I learned to make lanterns from my friend Mitchell four years ago; a brilliant fabricator and thinker, every year he brings the gift of light and warmth to our New Year celebrations on the frozen shore of Lake Superior in the Upper Peninsula of Michigan. At midnight on the last day of the year under the stars and constellations, our community of friends gathers together waiting for the
Instantly the small bundle of fabric soaked in wax and alcohol becomes engulfed in a small flame. Tied beneath the balloon, it the causes the paper of the lantern to be rustled open by the rising heat and our faces to be illuminated in the night.
It’s impossible to not hold my breath at this moment. My heart feels as warm and expansive at this balloon I am holding and is saying a mantra, ‘’please fly. please go. float. float. go.” When it starts to pull away, my fingers anchoring the balloon to earth simply let go and the lantern made of tissue paper and propelled by fire floats into the sky.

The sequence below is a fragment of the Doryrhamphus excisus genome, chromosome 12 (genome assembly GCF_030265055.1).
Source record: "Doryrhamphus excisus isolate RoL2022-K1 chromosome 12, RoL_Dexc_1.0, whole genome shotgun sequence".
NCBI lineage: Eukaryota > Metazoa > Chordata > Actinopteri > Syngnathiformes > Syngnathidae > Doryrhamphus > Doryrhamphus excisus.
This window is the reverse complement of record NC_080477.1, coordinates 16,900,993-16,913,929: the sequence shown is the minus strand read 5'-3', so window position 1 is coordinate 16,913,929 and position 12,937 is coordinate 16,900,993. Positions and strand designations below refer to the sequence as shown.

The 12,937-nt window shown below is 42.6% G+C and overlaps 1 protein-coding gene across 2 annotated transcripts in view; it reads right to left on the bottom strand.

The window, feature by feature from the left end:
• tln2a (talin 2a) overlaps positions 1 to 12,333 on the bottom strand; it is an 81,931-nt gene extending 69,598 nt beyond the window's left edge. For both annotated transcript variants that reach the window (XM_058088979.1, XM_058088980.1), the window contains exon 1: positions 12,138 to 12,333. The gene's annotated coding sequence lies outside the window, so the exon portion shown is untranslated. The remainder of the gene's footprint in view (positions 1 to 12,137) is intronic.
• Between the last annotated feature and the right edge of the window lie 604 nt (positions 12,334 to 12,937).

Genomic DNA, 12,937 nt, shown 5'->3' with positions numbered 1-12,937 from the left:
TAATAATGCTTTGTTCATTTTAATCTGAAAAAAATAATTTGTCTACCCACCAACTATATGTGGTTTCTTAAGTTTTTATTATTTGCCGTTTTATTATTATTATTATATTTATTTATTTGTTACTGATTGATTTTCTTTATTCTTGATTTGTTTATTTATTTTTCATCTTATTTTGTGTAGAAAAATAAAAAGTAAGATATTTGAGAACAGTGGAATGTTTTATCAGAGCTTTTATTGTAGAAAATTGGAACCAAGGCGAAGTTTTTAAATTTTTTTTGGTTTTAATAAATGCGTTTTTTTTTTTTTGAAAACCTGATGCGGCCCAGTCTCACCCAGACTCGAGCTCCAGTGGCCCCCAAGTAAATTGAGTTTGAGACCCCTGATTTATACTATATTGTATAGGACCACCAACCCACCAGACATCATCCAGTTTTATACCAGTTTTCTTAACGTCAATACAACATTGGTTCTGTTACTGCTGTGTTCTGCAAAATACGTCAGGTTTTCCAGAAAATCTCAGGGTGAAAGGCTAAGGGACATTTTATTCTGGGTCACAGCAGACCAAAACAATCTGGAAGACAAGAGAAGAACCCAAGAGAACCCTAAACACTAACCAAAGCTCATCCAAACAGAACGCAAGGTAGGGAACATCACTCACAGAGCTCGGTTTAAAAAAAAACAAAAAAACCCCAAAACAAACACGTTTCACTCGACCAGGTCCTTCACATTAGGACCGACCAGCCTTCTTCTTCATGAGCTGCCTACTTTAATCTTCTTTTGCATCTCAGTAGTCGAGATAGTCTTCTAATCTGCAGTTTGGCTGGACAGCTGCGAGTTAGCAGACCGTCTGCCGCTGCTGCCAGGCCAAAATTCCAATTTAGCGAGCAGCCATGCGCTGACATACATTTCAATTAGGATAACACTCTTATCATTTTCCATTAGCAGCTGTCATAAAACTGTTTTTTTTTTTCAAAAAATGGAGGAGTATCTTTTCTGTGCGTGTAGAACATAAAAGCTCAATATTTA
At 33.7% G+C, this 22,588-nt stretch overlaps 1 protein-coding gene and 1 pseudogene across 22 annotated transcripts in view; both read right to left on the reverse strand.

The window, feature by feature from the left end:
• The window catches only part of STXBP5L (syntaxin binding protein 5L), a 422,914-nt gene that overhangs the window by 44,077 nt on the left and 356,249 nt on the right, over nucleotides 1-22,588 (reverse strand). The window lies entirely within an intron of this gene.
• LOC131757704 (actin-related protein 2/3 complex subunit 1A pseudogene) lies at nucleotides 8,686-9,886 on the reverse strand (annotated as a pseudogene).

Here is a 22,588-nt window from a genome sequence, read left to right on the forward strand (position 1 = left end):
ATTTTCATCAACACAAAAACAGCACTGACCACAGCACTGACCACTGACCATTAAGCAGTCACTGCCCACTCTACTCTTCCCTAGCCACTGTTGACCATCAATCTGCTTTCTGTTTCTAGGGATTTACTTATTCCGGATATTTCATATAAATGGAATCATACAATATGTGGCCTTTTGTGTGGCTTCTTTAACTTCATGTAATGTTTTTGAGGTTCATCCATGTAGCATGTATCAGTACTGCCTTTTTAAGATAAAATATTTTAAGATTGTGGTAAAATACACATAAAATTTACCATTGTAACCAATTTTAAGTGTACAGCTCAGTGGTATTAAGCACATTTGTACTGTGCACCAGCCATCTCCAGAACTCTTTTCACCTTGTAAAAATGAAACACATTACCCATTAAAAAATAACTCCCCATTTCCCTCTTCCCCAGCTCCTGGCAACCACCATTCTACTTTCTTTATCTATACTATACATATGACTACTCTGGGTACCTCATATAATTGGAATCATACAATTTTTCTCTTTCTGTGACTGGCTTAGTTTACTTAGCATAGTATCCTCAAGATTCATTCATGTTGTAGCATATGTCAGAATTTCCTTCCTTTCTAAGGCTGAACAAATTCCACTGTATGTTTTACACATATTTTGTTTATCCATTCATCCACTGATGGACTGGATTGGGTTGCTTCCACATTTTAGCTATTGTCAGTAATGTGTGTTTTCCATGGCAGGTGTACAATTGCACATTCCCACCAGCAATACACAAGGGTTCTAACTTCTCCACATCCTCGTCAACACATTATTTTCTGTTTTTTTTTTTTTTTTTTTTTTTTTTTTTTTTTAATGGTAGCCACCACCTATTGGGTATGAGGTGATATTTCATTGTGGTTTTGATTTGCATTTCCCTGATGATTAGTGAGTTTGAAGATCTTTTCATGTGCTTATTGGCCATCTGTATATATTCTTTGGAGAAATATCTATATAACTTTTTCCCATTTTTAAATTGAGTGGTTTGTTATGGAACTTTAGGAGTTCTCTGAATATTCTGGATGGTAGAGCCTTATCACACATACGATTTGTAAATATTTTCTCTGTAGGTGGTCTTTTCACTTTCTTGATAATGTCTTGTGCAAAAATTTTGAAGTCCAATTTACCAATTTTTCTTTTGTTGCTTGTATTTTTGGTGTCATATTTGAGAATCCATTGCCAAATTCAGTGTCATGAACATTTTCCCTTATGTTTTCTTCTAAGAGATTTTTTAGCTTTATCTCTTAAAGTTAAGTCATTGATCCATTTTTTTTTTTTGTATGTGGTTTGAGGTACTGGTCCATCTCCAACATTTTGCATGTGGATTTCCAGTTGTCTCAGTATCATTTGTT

And then humans howling, laughing, and celebrating--it's a wave that erupts wildly upon the beach. To watch a lantern sail higher and higher, to see it be taken on a wind and carried into the darkness of the lake until it is so far away that it blends into the milky way, feels like a good omen. Even the balloon that goes up and catches like a miniature Hindenburg feels recklessly beautiful and is cause for celebration.
Last week Maggie came over to learn how to make these simple constructions. We brought them with us to a gathering of friends in Wisconsin and watched them float across the St. Croix River and far away over Minnesota.
I love them, and I love how letting one go feels like a gift to whoever witnesses its graceful ascent toward the heavens. This tutorial will get you started. My only tip is to use as little glue as possible.